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Lympstone is a warm, friendly and welcoming school. There is a strong community spirit where pupils feel valued. Pupils and staff are proud of their school.
Parents are overwhelmingly positive about the school.
The school's values permeate the school. Pupils treat each other, and staff, with respect.
New pupils are welcomed and quickly settle. Pupils behave well around the school. They help each other out when at play or in lessons.
Pupils get on with their learning in lessons.
Pupils feel safe and well looked after. Bullying does not occur often, but if it does pupils say staff will act quickly.
Children in the early years get off ...to a flying start. They quickly become confident and inquisitive learners, keen for a challenge. Pupils love learning.
They enjoy learning to read, and they are keen to work out problems. They help each other to be creative and to come up with solutions.
Leaders encourage pupils to take on leadership responsibilities.
Older pupils take their buddy role with younger children seriously. Pupils enjoy a wide range of opportunities to develop their talents and interests. They talk enthusiastically about sport, contributing to the church and the local community, linking with Uganda, and learning about their place in the world.
What does the school do well and what does it need to do better?
The headteacher has driven improvement at the school with great determination. Leaders, including governors, have a clear and ambitious vision for the school that is shared by staff. Staff have worked with determination to strengthen the curriculum.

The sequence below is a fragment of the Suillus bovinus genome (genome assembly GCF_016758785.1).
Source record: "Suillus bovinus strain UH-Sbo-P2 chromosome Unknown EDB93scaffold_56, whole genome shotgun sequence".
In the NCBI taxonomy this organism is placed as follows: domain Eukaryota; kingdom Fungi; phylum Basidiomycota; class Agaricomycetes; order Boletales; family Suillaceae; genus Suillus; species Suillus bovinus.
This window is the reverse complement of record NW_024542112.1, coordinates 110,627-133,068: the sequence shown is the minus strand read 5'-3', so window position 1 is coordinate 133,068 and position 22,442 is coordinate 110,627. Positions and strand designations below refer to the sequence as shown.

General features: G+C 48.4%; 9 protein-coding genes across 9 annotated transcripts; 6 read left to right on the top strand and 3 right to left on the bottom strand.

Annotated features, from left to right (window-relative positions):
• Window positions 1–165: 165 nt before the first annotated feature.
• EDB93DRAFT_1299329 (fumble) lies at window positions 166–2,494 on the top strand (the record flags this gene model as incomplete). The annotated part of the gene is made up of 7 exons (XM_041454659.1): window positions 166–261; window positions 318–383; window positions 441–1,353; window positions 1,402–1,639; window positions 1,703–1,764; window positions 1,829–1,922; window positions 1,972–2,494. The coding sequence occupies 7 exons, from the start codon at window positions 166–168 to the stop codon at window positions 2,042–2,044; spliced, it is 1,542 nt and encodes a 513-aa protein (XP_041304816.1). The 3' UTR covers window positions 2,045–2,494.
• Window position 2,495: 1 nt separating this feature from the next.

This is having a strong impact in mathematics and early reading.
The school provides a broad and balanced curriculum for all pupils. Staff have established a purposeful environment that is helping children to learn well.
Leaders in the early years have created an ambitious curriculum for children. Children get off to a strong start. Leaders carefully plan interesting and purposeful activities that encourage and support children to explore and find things out.
This is helping children in the early years to flourish.
The curriculum is designed well in many subjects. Where there are strengths in the curriculum, such as early reading, mathematics and physical education, pupils carefully build their knowledge and understanding over time.
Pupils can recall securely what they have learned. For example, pupils use concepts accurately in mathematics and physical education to explain what they are learning. Children in the early years talk confidently about what they have learned.
They use subject-specific vocabulary accurately, for example to talk about dinosaurs, number bonds and the postal service. However, pupils' subject knowledge is not as secure across all subjects. Where it is not as strong, this is because the essential knowledge that pupils need to learn is not always clear or well sequenced.
In such cases, pupils do not recall or build on knowledge as confidently. Leaders have made inroads to develop the curriculum but know there is more to do so that the precise knowledge they want pupils to learn is identified clearly.